Novosibirsk, Siberia’s Chicago

18 August 2015 | Author/Destination: | Rubric: General, UNESCO World Heritage Reading Time:  7 minutes

Lenin's House, now hosts the Novosibirsk State Philarmony Hall © Skokian

Lenin’s House, now hosts the Novosibirsk State Philarmony Hall © Skokian

Novosibirsk is Russia’s third-largest city, after Moscow and Saint Petersburg, and the largest city of Siberia, with a population of 1,473,700 (2010 Census preliminary results). It is the administrative center of Novosibirsk Oblast as well as of the Siberian Federal District. Rapid growth and industrialization were the reasons behind Novosibirsk’s nickname: the “Chicago of Siberia”. The city is located in the southwestern portion of the federal district and occupies an area of 477.2 square kilometres (184.2 sq mi). The city stands on the banks of the Ob River in the West Siberian Plain. To the south of the city lies the Ukok Plateau, which forms part of the Golden Mountains of Altai UNESCO World Heritage Site.   read more…

The university town of Jena

27 March 2015 | Author/Destination: | Rubric: General Reading Time:  8 minutes

Wagnergasse © Hamster 3

Wagnergasse © Hamster 3

Jena is a university city in central Germany on the river Saale. It has a population of approx. 103,000 and is the second largest city in the federal state of Thuringia, after Erfurt.   read more…

Mainz, City of Science 2011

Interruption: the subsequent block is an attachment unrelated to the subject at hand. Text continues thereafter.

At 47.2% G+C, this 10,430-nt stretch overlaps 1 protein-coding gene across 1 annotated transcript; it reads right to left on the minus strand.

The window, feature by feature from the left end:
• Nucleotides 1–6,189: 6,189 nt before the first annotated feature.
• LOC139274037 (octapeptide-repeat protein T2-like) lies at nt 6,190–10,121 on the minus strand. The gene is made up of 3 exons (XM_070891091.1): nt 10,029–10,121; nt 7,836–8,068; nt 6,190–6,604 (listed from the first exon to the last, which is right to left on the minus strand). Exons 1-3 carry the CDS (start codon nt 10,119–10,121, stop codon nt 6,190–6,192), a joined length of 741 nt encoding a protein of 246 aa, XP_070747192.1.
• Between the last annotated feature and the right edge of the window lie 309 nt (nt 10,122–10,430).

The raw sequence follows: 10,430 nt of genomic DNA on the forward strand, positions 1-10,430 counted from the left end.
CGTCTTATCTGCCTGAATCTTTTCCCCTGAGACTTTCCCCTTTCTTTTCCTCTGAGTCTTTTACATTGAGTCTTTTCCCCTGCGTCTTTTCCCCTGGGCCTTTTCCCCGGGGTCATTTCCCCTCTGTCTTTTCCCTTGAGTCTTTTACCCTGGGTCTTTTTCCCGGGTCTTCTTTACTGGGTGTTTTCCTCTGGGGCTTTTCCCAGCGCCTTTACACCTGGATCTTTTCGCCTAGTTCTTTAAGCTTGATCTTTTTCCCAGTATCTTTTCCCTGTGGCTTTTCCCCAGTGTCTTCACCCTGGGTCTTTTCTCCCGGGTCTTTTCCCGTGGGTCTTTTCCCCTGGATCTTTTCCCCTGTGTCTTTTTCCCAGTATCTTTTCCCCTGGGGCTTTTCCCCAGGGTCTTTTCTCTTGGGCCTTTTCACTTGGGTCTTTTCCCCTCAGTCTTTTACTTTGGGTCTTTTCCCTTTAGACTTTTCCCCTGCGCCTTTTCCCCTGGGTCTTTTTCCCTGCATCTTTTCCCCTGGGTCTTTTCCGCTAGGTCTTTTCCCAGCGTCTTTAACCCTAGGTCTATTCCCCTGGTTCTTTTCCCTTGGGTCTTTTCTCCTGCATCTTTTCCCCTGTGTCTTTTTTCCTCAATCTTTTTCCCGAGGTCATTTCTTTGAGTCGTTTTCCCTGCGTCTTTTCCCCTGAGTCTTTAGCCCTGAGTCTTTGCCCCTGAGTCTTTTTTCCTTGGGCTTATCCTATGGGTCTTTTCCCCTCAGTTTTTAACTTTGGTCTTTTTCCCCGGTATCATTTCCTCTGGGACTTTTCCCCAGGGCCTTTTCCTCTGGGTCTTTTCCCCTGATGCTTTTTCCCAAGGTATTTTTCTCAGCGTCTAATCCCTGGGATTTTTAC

20 March 2011 | Author/Destination: | Rubric: General, UNESCO World Heritage Reading Time:  8 minutes

State Theater © Martin Bahmann

State Theater © Martin Bahmann

Mainz is a city in Germany and the capital of the German federal state of Rhineland-Palatinate. It was a politically important seat of the Prince-elector of Mainz (Archbishopric of Mainz) under the Holy Roman Empire, and previously was a Roman fort city which commanded the west bank of the Rhine and formed part of the northernmost frontier of the Roman Empire. Mainz is located on the river Rhine across from Wiesbaden, in the western part of the Frankfurt Rhine-Main Region; in the modern age, Frankfurt shares much of its regional importance. Mainz is a city with over two thousand years of history. The first European books printed using movable type were manufactured in Mainz by Gutenberg in the early 1450s.   read more…

Braunschweig, the Lion City

13 January 2011 | Author/Destination: | Rubric: Architecture, General Reading Time:  11 minutes

Brunswick Lion © Brunswyk

Brunswick Lion © Brunswyk

With round 245.000 inhabitants, Braunschweig is the biggest city in the area between Hanover and Berlin. It is the centre of the region, as much today as it has been in the past. Today’s attractive profile of the Lion City is due to its rich and proud history, its steady development as a dynamic place for business, trading, sciences and research as well as its extensive cultural activities. Braunschweig’s history is closely linked to the Guelph, Henry the Lion, and his son Otto IV. who was the first and only Guelph emperor. Places of interest like St. Blasii Cathedral or Dankwarderode Castle remind us even today of the powerful Guelph Duke who made Braunschweig his residence in the middle of the 12th century. His lion, in the form of a bronze statue, has stood on the Burgplatz for centuries as a reminder of his power and is still the heraldic sign of the city.   read more…

Return to TopReturn to Top